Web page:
Manifestos compared

Posted in: Comment, New Publications

I wrote the other day about the 2021 manifesto from Education International.  This post comments on another manifesto: the more recent one from NAEE.  This was launched in early 2022 and you can read a number of comments here.  Before I go on, I need to declare that I had a hand in writing this (one of a small team) so I am not a disinterested commentator.

As far as I know, those drafting (with a lot of re-re-redrafting) the NAEE manifesto did not refer to the Education International one during the process.  And yet, in structure, there is a similarity.  Perhaps that is in the nature of manifestos.  Each has a brief Introduction followed by the manifesto statements themselves.  In NAEE's case, these fall under 4 themes: Leaders / Teachers / Learners / The organisation, with each these being exemplified by 4 sub-statements.  In the case of EI, there were 5 themes and 22 statements: The themes (paraphrased) were: Government responsibility / Student learning outcomes / Curriculum breadth / Teacher training / The school environment.

In focus, however, they are distinct.  The Education International manifesto focuses on "quality climate change education for all" whilst the NAEE's focus is broader: "young people’s learning and the environment".  The NAEE manifesto is aimed across the educational eco-system at school and college leaders and governors, teachers, pupils and students, and (NAEE says) it is relevant to policy makers, administrators, inspectors, teacher educators, and NGO education teams.  The Education International one is more narrowly aimed, as the manifesto ...

"hereby calls on every government in the world to deliver on their commitments to climate change education and education for sustainable development in the Paris Agreement (article 12) and the 2030 Agenda for Sustainable Development (targets 4.7, 12.8 and 13.3)."

The NAEE manifesto sets out commitments under each of the 4 themes (16 in all) that NAEE thinks "will help guide institutions to become more sustainable, and improve the education that pupils and students receive".  The headings are set out as actions.  For example:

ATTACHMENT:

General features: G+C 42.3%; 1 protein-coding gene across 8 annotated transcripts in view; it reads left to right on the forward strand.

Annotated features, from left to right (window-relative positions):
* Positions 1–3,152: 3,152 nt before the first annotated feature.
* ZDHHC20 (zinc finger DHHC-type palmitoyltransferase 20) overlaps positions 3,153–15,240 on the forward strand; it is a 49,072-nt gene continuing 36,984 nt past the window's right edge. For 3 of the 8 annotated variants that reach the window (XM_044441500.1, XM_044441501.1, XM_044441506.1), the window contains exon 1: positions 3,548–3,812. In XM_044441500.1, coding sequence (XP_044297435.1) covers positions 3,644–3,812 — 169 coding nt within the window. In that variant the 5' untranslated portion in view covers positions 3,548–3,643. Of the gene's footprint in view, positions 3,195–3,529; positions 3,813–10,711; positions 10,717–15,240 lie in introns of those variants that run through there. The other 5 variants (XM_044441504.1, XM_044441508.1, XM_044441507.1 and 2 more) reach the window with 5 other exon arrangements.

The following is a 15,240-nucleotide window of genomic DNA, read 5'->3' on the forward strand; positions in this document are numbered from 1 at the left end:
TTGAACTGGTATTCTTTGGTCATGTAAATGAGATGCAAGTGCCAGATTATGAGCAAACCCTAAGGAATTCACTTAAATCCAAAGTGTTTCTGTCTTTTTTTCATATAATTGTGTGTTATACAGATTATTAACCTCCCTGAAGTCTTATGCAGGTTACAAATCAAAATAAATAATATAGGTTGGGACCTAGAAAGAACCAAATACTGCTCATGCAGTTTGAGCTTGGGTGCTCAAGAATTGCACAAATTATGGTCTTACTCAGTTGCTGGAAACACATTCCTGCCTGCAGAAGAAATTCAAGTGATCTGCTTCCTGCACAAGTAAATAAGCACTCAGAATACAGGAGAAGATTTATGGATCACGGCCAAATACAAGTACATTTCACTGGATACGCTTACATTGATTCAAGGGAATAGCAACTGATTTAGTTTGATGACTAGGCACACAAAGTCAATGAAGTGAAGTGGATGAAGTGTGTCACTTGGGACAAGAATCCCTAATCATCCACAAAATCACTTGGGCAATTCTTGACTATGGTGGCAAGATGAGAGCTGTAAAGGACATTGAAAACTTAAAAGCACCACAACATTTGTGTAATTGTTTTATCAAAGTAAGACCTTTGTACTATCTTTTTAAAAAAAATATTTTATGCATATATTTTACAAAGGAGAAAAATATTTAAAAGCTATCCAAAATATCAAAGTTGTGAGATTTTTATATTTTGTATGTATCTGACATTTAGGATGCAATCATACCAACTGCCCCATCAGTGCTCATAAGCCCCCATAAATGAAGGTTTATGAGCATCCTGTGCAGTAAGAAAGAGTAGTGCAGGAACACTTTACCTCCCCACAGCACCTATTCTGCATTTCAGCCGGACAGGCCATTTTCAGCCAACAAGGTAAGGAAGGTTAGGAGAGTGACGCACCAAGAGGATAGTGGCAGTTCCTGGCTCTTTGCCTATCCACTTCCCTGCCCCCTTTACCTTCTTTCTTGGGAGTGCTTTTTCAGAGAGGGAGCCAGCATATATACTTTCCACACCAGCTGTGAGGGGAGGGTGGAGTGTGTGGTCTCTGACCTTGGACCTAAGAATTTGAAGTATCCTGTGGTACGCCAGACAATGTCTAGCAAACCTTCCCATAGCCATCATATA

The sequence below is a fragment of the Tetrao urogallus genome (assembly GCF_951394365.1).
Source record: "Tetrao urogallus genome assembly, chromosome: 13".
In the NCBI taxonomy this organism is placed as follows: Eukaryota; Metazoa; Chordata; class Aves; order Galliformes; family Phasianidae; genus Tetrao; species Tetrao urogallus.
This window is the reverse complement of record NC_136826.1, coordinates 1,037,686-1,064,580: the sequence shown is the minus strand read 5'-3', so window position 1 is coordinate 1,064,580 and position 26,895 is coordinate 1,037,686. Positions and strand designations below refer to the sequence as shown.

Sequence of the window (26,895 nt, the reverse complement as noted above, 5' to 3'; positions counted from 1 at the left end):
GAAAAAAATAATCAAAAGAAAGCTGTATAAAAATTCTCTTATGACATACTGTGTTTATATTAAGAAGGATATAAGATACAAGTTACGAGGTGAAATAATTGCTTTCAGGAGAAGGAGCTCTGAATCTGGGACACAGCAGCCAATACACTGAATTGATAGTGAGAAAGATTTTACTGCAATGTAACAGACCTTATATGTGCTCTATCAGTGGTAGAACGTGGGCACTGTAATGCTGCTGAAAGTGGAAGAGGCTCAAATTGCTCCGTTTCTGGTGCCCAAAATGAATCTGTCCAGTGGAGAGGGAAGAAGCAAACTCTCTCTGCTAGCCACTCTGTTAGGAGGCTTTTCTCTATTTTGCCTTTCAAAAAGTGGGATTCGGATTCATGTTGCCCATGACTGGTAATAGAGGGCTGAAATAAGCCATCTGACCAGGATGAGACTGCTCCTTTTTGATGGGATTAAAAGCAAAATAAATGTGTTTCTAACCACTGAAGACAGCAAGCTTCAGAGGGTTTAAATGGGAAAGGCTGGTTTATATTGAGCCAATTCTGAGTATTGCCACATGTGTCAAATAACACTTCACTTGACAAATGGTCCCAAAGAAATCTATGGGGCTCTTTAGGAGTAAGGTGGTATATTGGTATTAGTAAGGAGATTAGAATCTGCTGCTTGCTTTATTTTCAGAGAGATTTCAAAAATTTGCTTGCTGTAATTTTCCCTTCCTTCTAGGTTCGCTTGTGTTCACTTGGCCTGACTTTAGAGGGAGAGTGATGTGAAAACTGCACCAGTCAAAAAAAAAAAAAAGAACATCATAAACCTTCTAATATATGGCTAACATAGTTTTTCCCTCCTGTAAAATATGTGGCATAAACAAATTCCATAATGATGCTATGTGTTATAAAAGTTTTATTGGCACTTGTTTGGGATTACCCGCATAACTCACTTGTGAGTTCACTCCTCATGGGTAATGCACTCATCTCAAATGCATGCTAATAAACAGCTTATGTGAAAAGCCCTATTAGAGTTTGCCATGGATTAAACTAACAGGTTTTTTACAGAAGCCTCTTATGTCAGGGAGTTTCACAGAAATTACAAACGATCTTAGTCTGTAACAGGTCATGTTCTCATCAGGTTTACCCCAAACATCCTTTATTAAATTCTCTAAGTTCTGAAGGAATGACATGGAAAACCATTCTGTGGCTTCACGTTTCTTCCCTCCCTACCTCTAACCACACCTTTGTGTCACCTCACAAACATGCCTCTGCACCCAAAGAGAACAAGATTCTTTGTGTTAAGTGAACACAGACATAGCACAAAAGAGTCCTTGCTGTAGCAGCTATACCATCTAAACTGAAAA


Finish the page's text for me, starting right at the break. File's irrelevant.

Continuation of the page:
– As leaders we shall ... foreground an inclusive whole-institution approach to environmental issues, including those around equity and justice.

 –  As teachers we shall ... encourage pupils and students to explore issues critically and creatively, and to challenge the views, values and ideas that are presented to them in ways that develop their capacity to contribute to society throughout their lives.

– As learners we shall ... be open-minded, critical and creative when encountering new ideas and recognise that values are important in making decisions for ourselves, our families and for society, and that values can change.

  – As an organisation we shall ... become part of a community hub for issues related to the environment, providing opportunities for local organisations to think about their own actions and becoming a role model for how to become more sustainable.

As this structure emerged in the re-drafting process, I recall thinking how powerful it was to expect everyone involved to have interlocking responsibilities in this way, and the full set of 16 commitments is worth looking at to see the breadth and connectedness of the issues that are set out.

The Education International manifesto stops with its 22 statements.  The NAEE one goes on, however, with three further sections.  The first sets out a set of four principles: "There are a number of recurrent themes across these 16 commitments. These constitute a set of principles which are at the heart of what we think is important for schools and colleges to do in relation to young people’s learning and the environment."  The principles are: partnership, integrity, building capacity and inclusiveness.  These constitute, in précised form, a philosophical stance.

The next section is "The manifesto explained".  This section sets out brief notes for each of the 16 commitments on the thinking behind the manifesto which "should be seen as indications rather than prescriptions".  The manifesto adds that "they might usefully be read alongside the documents produced by the National Governance Association which set out how governing boards can support and challenge senior leadership teams."  This is the only reference in the document.  This takes up almost half the document.

The penultimate section (one page) is an annex to the Introduction which was truncated in order to get readers to the manifesto quickly.  The last page is a word about NAEE itself.

Comparing the two manifestos, I find the NAEE one much the more satisfying because of its holistic focus and because of its pragmatic stance that there is much that can be done rather than just waiting around for government to act.  But then, I am an interested party ...

Posted in: Comment, New Publications


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